Carefully and silently she got up from the prickly sofa covered in cat fur to examine the wall of picture frames near the fireplace. On the top left was a picture of the old woman, in her younger years, with two large men. All appeared to be cheering and covered in dirt. In another, was a newspaper clipping that read “Young Animal Activists Arrested for Attacking Stanford Laboratory” and the old woman was in a small picture to the side with handcuffs. In yet another, the old woman had her hands draped over the shoulders of a man and there were two small dogs smiling at the camera, but the man’s face was cut out of the picture. Greta wondered if this could possibly be the old woman’s family.
            Turning slowly and tiptoeing into the kitchen, Greta examined the tile around the stove which had a pattern of alternating little pigs and sheep along the border. Taking a step backwards, Greta let out a mighty scream when a bony hand grabbed her ankle. While exploring Greta hadn’t realized how close she had gotten to the old woman. “Hans!!!” she screamed.
            Only taking a moment to regain his consciousness, Hans lept up, looked around the room, grabbed a broom, and began beating the woman’s arm and hand until she released, cowering in pain. “Stay down you crazy old witch!”
            “I’m not a witch! My name is Ingrid! How dare you leave me here like this for a whole day! You better at least feed my animals!”
            “You were going to kill us!” shrieked Greta. “How dare you be angry that we leave you there! And why should we take care of your animals?”
            “Why did you even come back, you stupid fools? You came stumbling into my cottage, eating MY food, and you expect me to feel sorry for you! This is Mother Nature’s domain! You were like a little mouse wandering into a cat’s den! It’s survival of the fittest out here and my animals can’t live on plants alone!”
            “Why do you even HAVE all of these animals? No one should have a pet lion!” screamed Hans.
            “You idiot, he’s not my pet! I don’t own him! You stupid city dwellers think you can own an animal! I am protecting him! Protecting him from people like you who think you can own him and make him do tricks!”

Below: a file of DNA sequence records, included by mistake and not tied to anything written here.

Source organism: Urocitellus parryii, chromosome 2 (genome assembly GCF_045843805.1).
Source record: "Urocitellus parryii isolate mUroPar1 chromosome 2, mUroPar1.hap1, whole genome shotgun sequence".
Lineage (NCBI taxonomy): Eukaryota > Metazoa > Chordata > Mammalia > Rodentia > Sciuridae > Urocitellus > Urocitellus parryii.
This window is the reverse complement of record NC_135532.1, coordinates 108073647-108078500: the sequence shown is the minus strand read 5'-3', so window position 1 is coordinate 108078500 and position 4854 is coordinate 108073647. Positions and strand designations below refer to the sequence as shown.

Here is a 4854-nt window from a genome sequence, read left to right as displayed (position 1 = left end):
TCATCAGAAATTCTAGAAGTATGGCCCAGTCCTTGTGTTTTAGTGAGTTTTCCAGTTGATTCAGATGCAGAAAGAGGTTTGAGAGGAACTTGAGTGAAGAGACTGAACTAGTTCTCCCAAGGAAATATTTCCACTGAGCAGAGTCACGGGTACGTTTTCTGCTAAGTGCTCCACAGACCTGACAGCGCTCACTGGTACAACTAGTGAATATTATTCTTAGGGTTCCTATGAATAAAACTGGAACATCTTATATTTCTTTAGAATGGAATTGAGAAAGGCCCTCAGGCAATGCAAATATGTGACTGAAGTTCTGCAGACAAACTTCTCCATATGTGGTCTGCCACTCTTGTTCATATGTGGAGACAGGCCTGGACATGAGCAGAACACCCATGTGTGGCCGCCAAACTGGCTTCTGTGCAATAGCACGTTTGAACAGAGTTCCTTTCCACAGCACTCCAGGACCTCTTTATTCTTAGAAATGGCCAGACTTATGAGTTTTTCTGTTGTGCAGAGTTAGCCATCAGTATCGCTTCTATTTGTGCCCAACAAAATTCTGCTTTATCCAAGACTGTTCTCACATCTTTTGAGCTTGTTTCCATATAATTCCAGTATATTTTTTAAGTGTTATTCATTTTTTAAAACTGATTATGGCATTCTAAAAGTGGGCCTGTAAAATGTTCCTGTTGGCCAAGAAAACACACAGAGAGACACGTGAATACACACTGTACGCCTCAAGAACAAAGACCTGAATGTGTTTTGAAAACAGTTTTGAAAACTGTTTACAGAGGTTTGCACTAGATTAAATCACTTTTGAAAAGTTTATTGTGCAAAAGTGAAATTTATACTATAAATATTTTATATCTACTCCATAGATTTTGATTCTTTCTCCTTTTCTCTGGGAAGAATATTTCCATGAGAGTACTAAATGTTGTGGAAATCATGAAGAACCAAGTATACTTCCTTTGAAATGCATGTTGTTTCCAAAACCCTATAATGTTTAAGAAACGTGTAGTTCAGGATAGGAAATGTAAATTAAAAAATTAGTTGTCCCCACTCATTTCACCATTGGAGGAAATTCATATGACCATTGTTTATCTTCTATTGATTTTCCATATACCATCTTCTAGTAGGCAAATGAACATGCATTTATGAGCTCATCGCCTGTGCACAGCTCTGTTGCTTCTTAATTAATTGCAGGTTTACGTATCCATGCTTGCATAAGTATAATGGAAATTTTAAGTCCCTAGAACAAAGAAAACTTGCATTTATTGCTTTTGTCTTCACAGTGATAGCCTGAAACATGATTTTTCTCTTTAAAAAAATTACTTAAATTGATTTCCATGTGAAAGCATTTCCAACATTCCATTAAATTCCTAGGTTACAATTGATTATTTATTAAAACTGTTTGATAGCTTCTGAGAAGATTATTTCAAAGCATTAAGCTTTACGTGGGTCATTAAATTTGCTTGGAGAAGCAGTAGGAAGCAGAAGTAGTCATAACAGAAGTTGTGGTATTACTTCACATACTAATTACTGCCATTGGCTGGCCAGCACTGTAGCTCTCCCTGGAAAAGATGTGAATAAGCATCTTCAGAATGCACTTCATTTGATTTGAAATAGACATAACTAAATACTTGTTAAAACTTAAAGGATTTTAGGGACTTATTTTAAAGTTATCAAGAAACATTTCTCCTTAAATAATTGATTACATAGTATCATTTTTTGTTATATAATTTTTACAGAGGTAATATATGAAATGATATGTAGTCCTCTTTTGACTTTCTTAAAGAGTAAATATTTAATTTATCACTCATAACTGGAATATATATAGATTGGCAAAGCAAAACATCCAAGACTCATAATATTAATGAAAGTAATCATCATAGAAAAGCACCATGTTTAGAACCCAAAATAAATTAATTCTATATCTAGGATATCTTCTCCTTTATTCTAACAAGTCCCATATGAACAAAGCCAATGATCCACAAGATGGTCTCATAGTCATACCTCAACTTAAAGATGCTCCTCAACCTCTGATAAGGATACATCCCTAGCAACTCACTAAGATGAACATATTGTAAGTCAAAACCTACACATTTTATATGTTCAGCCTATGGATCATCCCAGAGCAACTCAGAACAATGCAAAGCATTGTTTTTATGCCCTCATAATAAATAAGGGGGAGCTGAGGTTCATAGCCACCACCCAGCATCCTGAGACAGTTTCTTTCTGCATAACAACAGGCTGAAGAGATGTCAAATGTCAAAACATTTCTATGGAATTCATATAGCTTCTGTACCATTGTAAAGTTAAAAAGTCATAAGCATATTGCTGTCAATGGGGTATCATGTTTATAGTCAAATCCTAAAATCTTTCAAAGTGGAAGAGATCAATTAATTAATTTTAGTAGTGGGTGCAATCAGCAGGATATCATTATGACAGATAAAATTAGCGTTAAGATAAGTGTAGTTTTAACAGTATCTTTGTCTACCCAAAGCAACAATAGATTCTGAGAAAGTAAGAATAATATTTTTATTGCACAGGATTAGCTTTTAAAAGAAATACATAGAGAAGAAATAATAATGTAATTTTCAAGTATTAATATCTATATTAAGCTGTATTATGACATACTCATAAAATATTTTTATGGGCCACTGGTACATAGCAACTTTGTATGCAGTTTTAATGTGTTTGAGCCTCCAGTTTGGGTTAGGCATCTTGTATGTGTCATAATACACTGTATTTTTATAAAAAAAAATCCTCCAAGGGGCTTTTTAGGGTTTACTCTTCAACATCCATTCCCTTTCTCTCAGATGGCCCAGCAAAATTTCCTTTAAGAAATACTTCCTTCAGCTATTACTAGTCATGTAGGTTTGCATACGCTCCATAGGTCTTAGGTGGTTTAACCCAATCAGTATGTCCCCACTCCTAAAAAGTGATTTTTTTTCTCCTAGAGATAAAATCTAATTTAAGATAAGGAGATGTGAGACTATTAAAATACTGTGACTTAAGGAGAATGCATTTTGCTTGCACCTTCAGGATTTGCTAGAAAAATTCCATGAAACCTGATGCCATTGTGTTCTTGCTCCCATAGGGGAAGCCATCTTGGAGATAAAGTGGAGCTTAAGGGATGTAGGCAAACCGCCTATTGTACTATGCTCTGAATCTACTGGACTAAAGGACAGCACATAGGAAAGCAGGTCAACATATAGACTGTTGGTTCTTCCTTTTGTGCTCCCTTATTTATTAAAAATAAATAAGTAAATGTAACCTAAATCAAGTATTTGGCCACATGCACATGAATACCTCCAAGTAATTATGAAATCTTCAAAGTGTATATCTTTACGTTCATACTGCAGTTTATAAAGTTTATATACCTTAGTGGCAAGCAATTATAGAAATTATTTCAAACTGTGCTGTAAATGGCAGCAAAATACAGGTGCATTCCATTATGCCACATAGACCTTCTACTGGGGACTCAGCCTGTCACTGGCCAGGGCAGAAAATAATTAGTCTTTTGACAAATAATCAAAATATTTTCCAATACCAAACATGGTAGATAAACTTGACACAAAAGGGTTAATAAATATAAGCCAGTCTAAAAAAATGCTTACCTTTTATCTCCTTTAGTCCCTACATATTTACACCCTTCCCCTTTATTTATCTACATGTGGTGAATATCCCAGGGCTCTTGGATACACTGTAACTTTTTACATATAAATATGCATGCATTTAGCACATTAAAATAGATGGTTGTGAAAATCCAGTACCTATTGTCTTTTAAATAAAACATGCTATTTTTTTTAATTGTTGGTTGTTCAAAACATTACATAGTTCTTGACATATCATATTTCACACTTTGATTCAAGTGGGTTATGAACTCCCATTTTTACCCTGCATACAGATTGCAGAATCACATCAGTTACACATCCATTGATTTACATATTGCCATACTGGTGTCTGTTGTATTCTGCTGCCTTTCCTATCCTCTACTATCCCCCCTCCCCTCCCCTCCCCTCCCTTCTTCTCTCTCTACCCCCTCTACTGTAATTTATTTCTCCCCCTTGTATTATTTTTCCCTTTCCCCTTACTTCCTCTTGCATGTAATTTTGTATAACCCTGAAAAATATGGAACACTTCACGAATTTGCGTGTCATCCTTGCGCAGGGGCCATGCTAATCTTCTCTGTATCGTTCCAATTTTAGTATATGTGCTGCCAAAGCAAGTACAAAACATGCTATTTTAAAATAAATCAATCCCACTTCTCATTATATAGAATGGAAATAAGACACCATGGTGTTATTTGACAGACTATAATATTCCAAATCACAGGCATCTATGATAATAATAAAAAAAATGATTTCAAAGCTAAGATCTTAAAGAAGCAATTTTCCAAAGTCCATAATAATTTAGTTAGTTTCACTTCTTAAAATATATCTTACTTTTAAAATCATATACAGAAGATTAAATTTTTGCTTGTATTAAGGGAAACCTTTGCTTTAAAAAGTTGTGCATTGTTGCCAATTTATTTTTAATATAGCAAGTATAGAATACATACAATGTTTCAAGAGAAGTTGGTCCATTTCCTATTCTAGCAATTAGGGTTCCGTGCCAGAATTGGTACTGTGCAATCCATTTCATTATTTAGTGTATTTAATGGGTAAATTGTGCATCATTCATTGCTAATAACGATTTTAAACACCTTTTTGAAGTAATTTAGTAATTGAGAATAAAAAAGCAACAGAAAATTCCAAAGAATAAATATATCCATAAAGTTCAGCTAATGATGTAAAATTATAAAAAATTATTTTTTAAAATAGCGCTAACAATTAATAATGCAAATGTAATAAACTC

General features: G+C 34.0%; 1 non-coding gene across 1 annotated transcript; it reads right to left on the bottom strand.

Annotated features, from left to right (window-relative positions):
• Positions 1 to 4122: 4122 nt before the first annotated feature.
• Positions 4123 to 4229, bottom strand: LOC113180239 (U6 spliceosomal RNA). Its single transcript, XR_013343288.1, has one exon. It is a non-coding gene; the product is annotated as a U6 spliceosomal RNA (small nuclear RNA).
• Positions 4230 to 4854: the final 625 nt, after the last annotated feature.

Greta grabbed her brother’s hand and gave him a look which begged him to calm down. Ingrid was stuck on the floor and there was no point in arguing with her.  “Your hip. Does it hurt?” she asked the old woman.
            “What do you think?” snapped Ingrid. “And I’m thirsty as hell.”
            “Please don’t swear,” Greta whispered under her breath. Looking at her brother, who still had his eyes fixated on Ingrid, Greta felt a pang of guilt for leaving this woman on the floor for a whole day without food or water. Looking around the room, she saw the deformed rats who had led them there clawing at the grain bin.
            “Look, Ingrid. We will care for you and for your animals until you get better and then you will let us go free and we will leave you to care for your animals,” said Greta resolutely.
            “Excuse me? We will what?” Hans protested. “No!”
            “Yes! These animals depend on her like momma depended on us. They need our help and we can’t stay forever so we must nurse this mean old lady back to health. BUT,” Greta turned to the old woman, “You must swear you will not try to kill us and eat us.”   “Fools, I wasn’t going to eat you. I am a vegetarian. But Edgar, he gets hungry for meat and you stumbled into my trap.”    
            “If we help you, you must promise not to feed us to anyone at all or harm us, not even a hair!”
            Realizing she had no other option, Ingrid agreed.
            Over the next months the children cared for Ingrid, much like they had cared for their own mother. Eventually, bit-by-bit, the woman began to understand that, unlike other humans, these children were good inside. They would not hurt anyone, not even the animals.
            “You know,” said Ingrid one day, rather civilly, “I rescued all of these animals.”
            “Is that why the rats are deformed? Did they live in a laboratory?” asked Hans.
            “Yes, I freed them from their tormentors.”
            “Well, that was very nice of you,” Greta smiled. “Still! You cannot kill any children ever again!”
            Soon the three became very close and grew rather fond of one another. In fact, they grew to love each other as a family. But when Ingrid’s health returned and her hip was repaired, Greta and Hans wanted to return to their real mother.
            “Please. I am old now,” said Ingird, “And I need you to care for me in my old age as I have cared for my animals. We will send carrier pigeons and they will find your mother. She can live with us and we will all live happily every after.”